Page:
• The Ghost: Justified, since the whole story is from Elizabeth's perspective and she never talks with some people, only about them.
    • Mrs. Long is frequently mentioned by Mrs. Bennet, but does not show up with the other characters and plays no role other than the most common source of Mrs. Bennet's gossip.
    • Miss King is one of Wickham's affections when her fortune turns him away from Elizabeth, but otherwise is only mentioned twice: once at the beginning of their relationship, and once at the end, both times without ever actually appearing.
    • Mrs. Younge was the attendant to Darcy and Wickham at a young age, and while she plays a role in Lydia's elopement with Wickham, she otherwise never appears.
  • Giftedly Bad: Mary's singing, and she also fancies herself as extremely clever and profound, when her "insights" are usually cases of either stating the obvious and/or obnoxious, unnecessary moralising that no one wants to hear.
  • The Glorious War of Sisterly Rivalry: Averted with Jane and Elizabeth; while Jane is the "pretty" one (although not unintelligent) and Elizabeth is the "clever" one (although not unattractive), they're incredibly close, the best of friends and barely have a cross word in the entire novel. Played straighter with Lydia (filling the "pretty" role as she's shallow and boy-crazy) and Mary ("smart", although not nearly as smart as she thinks she is); although they're never shown actually arguing in the book, it is noted that Lydia routinely ignores anything Mary says. The novel doesn't take sides, and points out that they're both as bad as each other.
  • Gold Digger:
    • Wickham hopes to secure his fortune by marrying a woman with money.
    • Mrs Bennet might not be one (it's never entirely clear - she married above her class when she wed Mr Bennet, but he's not very rich, so his fortune may not have been the draw), but she certainly encourages her daughters to follow the philosophy.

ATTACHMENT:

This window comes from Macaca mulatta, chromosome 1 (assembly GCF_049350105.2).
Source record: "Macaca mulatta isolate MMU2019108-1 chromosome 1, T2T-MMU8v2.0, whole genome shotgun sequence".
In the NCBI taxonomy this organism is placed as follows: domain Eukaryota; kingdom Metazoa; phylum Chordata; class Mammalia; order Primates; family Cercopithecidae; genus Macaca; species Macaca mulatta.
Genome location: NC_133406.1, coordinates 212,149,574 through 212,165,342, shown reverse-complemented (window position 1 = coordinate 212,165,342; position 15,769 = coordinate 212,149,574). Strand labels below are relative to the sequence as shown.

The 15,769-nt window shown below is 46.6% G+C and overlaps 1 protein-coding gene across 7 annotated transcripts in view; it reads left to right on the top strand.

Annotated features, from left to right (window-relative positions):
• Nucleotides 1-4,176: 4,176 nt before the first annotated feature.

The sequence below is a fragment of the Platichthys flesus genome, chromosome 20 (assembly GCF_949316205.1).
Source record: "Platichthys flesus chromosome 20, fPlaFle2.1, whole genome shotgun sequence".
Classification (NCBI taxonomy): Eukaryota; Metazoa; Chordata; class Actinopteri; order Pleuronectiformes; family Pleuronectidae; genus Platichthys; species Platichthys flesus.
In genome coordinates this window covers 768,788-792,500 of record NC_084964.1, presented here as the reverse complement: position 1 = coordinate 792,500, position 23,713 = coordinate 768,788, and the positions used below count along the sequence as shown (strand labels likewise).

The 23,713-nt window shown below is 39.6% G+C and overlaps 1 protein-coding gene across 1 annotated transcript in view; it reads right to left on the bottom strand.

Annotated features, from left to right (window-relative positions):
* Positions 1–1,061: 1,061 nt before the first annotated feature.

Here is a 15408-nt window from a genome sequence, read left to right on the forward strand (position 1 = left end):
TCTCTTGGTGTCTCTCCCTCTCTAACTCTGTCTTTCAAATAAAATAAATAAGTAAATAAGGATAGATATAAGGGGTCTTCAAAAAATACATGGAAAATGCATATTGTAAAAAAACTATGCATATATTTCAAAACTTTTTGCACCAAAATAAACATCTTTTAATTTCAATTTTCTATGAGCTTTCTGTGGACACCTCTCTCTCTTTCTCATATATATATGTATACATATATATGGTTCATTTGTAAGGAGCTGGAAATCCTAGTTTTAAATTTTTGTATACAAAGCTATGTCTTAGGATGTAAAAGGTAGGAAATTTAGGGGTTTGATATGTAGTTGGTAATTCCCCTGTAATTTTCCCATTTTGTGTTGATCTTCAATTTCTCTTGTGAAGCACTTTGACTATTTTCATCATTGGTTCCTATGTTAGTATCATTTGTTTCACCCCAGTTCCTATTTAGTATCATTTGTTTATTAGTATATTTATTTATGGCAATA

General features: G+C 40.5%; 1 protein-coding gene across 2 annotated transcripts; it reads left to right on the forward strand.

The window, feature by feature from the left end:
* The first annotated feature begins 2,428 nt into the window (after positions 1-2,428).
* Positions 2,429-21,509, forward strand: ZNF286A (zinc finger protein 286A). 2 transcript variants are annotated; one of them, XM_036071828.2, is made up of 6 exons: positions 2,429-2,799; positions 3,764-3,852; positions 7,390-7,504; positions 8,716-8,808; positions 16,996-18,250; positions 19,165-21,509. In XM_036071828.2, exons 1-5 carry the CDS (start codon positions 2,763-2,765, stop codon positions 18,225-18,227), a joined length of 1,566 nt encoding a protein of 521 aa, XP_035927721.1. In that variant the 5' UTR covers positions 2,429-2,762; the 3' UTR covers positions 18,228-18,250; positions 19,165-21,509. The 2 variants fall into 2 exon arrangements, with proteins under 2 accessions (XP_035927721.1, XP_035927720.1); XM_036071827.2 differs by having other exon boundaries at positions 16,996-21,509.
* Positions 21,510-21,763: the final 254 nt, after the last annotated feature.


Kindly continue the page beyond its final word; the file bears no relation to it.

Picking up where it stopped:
• A more positively presented example is Colonel Fitzwilliam, who warns Elizabeth that as the younger son of an Earl, he's expected to marry money.
    • To a certain extent, this applies to almost every character in the book: they all (with the possible exception of Lydia) consider the wealth/social position of any potential partner. Elizabeth discusses this with her aunt at one point: what's the difference between gold-digging and simply being practical?
    • All this is Truth in Television, since in the early 19th century (as had been the case for centuries), marriages in the middle and upper classes had been contracted more for economic (and, among royalty and the upper nobility, political) reasons than for romantic ones. The ability of a prospective husband to provide for his wife and potential children, and the amount of the dowry that a bride could bring into her marriage, were crucial concerns.
  • Good Is Not Nice: Mr Darcy is a kind man, but cool and distant to those he considers beneath him. This changes, obviously.
  • Good-Looking Privates: A good portion of the plot is driven by the fact that girls go crazy over a man in a red coat. After the arrival of the militia, Kitty and Lydia lose interest in anything other than military men.
  • Gossip Evolution: Shortly before the first ball Bingley attends in his new neighbourhood, he makes a brief visit to London. Someone guesses that he went there to collect friends to bring to the ball, and this rapidly turns into a rumour that he's going to bring twelve ladies and seven gentlemen. (He does bring some friends, but not nearly that many.)
    • Towards the end of the novel, the news of Jane and Bingley's engagement, by the time it reaches Lady Catherine via the Lucases and the Collinses, has gained the (untrue) additional detail that Lizzy is to marry Mr Darcy...